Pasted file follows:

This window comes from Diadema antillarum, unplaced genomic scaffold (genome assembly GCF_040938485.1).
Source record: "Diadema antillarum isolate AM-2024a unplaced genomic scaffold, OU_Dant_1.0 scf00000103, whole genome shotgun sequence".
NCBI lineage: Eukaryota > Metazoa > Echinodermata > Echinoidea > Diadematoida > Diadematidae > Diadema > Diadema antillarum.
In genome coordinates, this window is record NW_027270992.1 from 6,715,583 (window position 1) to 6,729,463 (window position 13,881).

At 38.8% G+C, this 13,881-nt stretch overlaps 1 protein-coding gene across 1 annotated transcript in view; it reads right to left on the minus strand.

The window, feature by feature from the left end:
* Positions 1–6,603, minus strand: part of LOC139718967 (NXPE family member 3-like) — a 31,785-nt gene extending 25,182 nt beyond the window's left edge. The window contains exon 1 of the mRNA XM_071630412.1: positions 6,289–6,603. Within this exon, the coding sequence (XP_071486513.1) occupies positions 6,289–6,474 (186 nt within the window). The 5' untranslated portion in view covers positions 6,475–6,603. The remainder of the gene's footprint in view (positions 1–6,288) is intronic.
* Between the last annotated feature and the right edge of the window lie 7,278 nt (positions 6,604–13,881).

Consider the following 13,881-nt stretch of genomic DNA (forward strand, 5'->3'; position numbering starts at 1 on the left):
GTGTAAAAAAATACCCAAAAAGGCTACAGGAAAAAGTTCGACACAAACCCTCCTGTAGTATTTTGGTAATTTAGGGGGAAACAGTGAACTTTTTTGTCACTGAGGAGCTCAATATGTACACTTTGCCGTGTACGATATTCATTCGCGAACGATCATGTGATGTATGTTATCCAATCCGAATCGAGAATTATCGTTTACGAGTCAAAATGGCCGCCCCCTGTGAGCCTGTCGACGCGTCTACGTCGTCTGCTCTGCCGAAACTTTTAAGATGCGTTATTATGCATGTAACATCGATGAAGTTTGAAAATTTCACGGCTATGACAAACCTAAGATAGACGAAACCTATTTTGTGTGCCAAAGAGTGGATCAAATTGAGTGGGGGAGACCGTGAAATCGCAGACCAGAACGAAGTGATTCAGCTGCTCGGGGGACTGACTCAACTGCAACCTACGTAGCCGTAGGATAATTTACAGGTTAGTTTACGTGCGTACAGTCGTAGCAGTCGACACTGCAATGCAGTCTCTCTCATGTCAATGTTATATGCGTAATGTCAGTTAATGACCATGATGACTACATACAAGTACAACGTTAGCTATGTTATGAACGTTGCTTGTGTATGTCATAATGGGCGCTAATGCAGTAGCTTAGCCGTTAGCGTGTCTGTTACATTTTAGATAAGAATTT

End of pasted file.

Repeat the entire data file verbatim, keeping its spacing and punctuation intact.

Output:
This window comes from Diadema antillarum, unplaced genomic scaffold (genome assembly GCF_040938485.1).
Source record: "Diadema antillarum isolate AM-2024a unplaced genomic scaffold, OU_Dant_1.0 scf00000103, whole genome shotgun sequence".
NCBI lineage: Eukaryota > Metazoa > Echinodermata > Echinoidea > Diadematoida > Diadematidae > Diadema > Diadema antillarum.
In genome coordinates, this window is record NW_027270992.1 from 6,715,583 (window position 1) to 6,729,463 (window position 13,881).

At 38.8% G+C, this 13,881-nt stretch overlaps 1 protein-coding gene across 1 annotated transcript in view; it reads right to left on the minus strand.

The window, feature by feature from the left end:
* Positions 1–6,603, minus strand: part of LOC139718967 (NXPE family member 3-like) — a 31,785-nt gene extending 25,182 nt beyond the window's left edge. The window contains exon 1 of the mRNA XM_071630412.1: positions 6,289–6,603. Within this exon, the coding sequence (XP_071486513.1) occupies positions 6,289–6,474 (186 nt within the window). The 5' untranslated portion in view covers positions 6,475–6,603. The remainder of the gene's footprint in view (positions 1–6,288) is intronic.
* Between the last annotated feature and the right edge of the window lie 7,278 nt (positions 6,604–13,881).

Consider the following 13,881-nt stretch of genomic DNA (forward strand, 5'->3'; position numbering starts at 1 on the left):
GTGTAAAAAAATACCCAAAAAGGCTACAGGAAAAAGTTCGACACAAACCCTCCTGTAGTATTTTGGTAATTTAGGGGGAAACAGTGAACTTTTTTGTCACTGAGGAGCTCAATATGTACACTTTGCCGTGTACGATATTCATTCGCGAACGATCATGTGATGTATGTTATCCAATCCGAATCGAGAATTATCGTTTACGAGTCAAAATGGCCGCCCCCTGTGAGCCTGTCGACGCGTCTACGTCGTCTGCTCTGCCGAAACTTTTAAGATGCGTTATTATGCATGTAACATCGATGAAGTTTGAAAATTTCACGGCTATGACAAACCTAAGATAGACGAAACCTATTTTGTGTGCCAAAGAGTGGATCAAATTGAGTGGGGGAGACCGTGAAATCGCAGACCAGAACGAAGTGATTCAGCTGCTCGGGGGACTGACTCAACTGCAACCTACGTAGCCGTAGGATAATTTACAGGTTAGTTTACGTGCGTACAGTCGTAGCAGTCGACACTGCAATGCAGTCTCTCTCATGTCAATGTTATATGCGTAATGTCAGTTAATGACCATGATGACTACATACAAGTACAACGTTAGCTATGTTATGAACGTTGCTTGTGTATGTCATAATGGGCGCTAATGCAGTAGCTTAGCCGTTAGCGTGTCTGTTACATTTTAGATAAGAATTT